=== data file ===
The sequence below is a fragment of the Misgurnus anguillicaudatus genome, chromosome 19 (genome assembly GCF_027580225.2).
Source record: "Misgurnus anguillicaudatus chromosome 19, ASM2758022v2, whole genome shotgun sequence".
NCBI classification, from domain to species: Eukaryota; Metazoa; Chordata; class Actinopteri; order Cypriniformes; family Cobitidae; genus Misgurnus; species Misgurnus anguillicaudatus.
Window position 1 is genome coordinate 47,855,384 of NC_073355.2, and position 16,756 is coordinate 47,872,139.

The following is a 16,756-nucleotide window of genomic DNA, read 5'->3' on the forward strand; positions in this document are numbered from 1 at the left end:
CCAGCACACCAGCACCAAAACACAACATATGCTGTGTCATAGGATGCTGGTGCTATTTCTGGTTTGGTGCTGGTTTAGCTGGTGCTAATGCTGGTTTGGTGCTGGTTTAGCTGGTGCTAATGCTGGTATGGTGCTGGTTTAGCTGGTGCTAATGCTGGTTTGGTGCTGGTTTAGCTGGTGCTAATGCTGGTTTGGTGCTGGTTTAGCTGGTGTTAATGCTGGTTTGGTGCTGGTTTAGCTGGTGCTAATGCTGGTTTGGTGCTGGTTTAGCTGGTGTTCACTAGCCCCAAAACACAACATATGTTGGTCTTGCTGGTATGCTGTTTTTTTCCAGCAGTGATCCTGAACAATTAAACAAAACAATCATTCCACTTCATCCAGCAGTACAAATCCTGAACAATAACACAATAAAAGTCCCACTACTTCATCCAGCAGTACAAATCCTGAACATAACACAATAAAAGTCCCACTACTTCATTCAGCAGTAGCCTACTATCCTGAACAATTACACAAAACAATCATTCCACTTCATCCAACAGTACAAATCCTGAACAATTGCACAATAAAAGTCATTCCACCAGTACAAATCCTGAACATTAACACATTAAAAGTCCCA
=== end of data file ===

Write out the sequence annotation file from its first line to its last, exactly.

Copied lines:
The sequence below is a fragment of the Misgurnus anguillicaudatus genome, chromosome 19 (genome assembly GCF_027580225.2).
Source record: "Misgurnus anguillicaudatus chromosome 19, ASM2758022v2, whole genome shotgun sequence".
NCBI classification, from domain to species: Eukaryota; Metazoa; Chordata; class Actinopteri; order Cypriniformes; family Cobitidae; genus Misgurnus; species Misgurnus anguillicaudatus.
Window position 1 is genome coordinate 47,855,384 of NC_073355.2, and position 16,756 is coordinate 47,872,139.

The following is a 16,756-nucleotide window of genomic DNA, read 5'->3' on the forward strand; positions in this document are numbered from 1 at the left end:
CCAGCACACCAGCACCAAAACACAACATATGCTGTGTCATAGGATGCTGGTGCTATTTCTGGTTTGGTGCTGGTTTAGCTGGTGCTAATGCTGGTTTGGTGCTGGTTTAGCTGGTGCTAATGCTGGTATGGTGCTGGTTTAGCTGGTGCTAATGCTGGTTTGGTGCTGGTTTAGCTGGTGCTAATGCTGGTTTGGTGCTGGTTTAGCTGGTGTTAATGCTGGTTTGGTGCTGGTTTAGCTGGTGCTAATGCTGGTTTGGTGCTGGTTTAGCTGGTGTTCACTAGCCCCAAAACACAACATATGTTGGTCTTGCTGGTATGCTGTTTTTTTCCAGCAGTGATCCTGAACAATTAAACAAAACAATCATTCCACTTCATCCAGCAGTACAAATCCTGAACAATAACACAATAAAAGTCCCACTACTTCATCCAGCAGTACAAATCCTGAACATAACACAATAAAAGTCCCACTACTTCATTCAGCAGTAGCCTACTATCCTGAACAATTACACAAAACAATCATTCCACTTCATCCAACAGTACAAATCCTGAACAATTGCACAATAAAAGTCATTCCACCAGTACAAATCCTGAACATTAACACATTAAAAGTCCCA